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RAS signaling promotes resistance to JAK inhibitors by suppressing BAD-mediated apoptosis.
Sci Signal 2014; 7(357):ra122SS

Abstract

Myeloproliferative neoplasms (MPNs) frequently have an activating mutation in the gene encoding Janus kinase 2 (JAK2). Thus, targeting the pathway mediated by JAK and its downstream substrate, signal transducer and activator of transcription (STAT), may yield clinical benefit for patients with MPNs containing the JAK2(V617F) mutation. Although JAK inhibitor therapy reduces splenomegaly and improves systemic symptoms in patients, this treatment does not appreciably reduce the number of neoplastic cells. To identify potential mechanisms underlying this inherent resistance phenomenon, we performed pathway-centric, gain-of-function screens in JAK2(V617F) hematopoietic cells and found that the activation of the guanosine triphosphatase (GTPase) RAS or its effector pathways [mediated by the kinases AKT and ERK (extracellular signal-regulated kinase)] renders cells insensitive to JAK inhibition. Resistant MPN cells became sensitized to JAK inhibitors when also exposed to inhibitors of the AKT or ERK pathways. Mechanistically, in JAK2(V617F) cells, a JAK2-mediated inactivating phosphorylation of the proapoptotic protein BAD [B cell lymphoma 2 (BCL-2)-associated death promoter] promoted cell survival. In sensitive cells, exposure to a JAK inhibitor resulted in dephosphorylation of BAD, enabling BAD to bind and sequester the prosurvival protein BCL-XL (BCL-2-like 1), thereby triggering apoptosis. In resistant cells, RAS effector pathways maintained BAD phosphorylation in the presence of JAK inhibitors, yielding a specific dependence on BCL-XL for survival. In patients with MPNs, activating mutations in RAS co-occur with the JAK2(V617F) mutation in the malignant cells, suggesting that RAS effector pathways likely play an important role in clinically observed resistance.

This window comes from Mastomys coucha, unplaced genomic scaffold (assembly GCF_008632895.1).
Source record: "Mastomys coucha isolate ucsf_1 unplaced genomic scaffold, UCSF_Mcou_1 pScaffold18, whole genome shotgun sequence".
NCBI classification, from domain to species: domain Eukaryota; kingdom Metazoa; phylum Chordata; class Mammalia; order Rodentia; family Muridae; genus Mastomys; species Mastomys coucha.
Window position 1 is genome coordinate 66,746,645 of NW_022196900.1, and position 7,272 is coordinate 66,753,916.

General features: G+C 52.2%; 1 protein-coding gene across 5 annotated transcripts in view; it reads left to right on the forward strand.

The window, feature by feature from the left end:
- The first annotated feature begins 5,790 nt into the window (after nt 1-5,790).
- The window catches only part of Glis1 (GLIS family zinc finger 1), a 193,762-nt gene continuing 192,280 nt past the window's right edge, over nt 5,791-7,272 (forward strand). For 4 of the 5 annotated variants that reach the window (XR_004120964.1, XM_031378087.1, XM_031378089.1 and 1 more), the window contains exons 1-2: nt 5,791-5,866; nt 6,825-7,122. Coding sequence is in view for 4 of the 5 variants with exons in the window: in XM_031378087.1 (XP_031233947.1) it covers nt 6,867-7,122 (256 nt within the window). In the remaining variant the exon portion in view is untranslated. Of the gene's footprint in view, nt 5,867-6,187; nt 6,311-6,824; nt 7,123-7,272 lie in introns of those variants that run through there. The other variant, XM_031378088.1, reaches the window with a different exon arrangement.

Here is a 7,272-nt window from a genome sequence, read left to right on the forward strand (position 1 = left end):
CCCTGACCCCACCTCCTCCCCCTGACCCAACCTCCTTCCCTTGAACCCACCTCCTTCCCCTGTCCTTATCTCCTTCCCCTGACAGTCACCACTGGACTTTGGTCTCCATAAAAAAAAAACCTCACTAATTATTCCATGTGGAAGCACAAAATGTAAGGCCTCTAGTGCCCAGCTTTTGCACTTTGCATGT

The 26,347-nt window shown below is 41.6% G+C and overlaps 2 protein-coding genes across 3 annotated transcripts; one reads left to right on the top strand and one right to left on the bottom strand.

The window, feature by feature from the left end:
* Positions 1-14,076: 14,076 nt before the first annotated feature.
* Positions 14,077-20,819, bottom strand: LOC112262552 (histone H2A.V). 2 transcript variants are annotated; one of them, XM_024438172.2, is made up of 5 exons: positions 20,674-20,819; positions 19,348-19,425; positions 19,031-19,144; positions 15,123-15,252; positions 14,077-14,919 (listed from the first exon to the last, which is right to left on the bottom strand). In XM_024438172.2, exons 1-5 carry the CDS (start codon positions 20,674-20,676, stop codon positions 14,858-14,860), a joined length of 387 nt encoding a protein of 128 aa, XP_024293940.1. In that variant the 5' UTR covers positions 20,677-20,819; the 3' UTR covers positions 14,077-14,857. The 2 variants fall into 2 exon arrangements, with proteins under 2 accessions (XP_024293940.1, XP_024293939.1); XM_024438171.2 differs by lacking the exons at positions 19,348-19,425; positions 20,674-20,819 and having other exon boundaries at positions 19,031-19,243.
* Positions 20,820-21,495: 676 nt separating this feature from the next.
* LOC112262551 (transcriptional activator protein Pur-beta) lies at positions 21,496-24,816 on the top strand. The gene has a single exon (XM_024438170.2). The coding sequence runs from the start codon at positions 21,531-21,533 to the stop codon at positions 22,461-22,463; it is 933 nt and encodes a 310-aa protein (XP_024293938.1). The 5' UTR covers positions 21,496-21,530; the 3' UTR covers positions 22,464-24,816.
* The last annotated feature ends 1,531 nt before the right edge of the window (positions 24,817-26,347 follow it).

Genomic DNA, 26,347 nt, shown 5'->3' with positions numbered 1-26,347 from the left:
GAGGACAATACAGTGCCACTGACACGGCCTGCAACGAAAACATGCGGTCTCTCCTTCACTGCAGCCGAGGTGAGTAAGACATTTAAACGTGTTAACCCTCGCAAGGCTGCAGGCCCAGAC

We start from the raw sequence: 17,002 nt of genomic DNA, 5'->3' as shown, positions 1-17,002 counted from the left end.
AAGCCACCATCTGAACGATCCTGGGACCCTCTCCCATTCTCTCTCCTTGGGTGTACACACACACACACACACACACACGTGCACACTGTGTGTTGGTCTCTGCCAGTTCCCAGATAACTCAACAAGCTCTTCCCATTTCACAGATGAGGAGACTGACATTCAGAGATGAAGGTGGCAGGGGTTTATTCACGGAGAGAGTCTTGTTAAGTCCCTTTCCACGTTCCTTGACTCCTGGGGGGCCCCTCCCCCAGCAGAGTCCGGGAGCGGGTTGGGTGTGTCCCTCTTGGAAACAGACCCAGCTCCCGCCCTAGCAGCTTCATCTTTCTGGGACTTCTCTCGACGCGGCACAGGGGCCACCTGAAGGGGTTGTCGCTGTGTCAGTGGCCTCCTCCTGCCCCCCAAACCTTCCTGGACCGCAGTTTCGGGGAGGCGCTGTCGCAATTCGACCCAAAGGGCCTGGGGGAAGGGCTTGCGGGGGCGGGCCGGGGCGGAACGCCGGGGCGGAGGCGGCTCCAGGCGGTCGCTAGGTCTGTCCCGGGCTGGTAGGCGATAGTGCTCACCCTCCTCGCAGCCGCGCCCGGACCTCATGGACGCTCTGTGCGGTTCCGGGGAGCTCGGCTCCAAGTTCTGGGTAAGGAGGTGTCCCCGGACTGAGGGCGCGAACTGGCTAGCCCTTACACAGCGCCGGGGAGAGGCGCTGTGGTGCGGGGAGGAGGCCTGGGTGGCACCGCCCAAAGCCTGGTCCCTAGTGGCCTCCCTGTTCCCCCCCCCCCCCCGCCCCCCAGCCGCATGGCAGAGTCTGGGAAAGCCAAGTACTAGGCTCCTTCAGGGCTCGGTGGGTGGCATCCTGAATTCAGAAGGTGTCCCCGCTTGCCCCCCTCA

Authors+Show Affiliations

Department of Pharmacology and Cancer Biology, Duke University School of Medicine, Durham, NC 27710, USA.Department of Medical Oncology, Dana-Farber Cancer Institute, Boston, MA 02215, USA. Harvard Medical School, Boston, MA 02115, USA.Department of Pharmacology and Cancer Biology, Duke University School of Medicine, Durham, NC 27710, USA.MLL Munich Leukemia Laboratory, Max-Lebsche-Platz 31, 81377 Munich, Germany.MLL Munich Leukemia Laboratory, Max-Lebsche-Platz 31, 81377 Munich, Germany.Department of Medical Oncology, Dana-Farber Cancer Institute, Boston, MA 02215, USA. Harvard Medical School, Boston, MA 02115, USA.Department of Pharmacology and Cancer Biology, Duke University School of Medicine, Durham, NC 27710, USA. kris.wood@duke.edu.

Pub Type(s)

Journal Article
Research Support, N.I.H., Extramural
Research Support, Non-U.S. Gov't

Language

eng

PubMed ID

25538080

Citation

Winter, Peter S., et al. "RAS Signaling Promotes Resistance to JAK Inhibitors By Suppressing BAD-mediated Apoptosis." Science Signaling, vol. 7, no. 357, 2014, pp. ra122.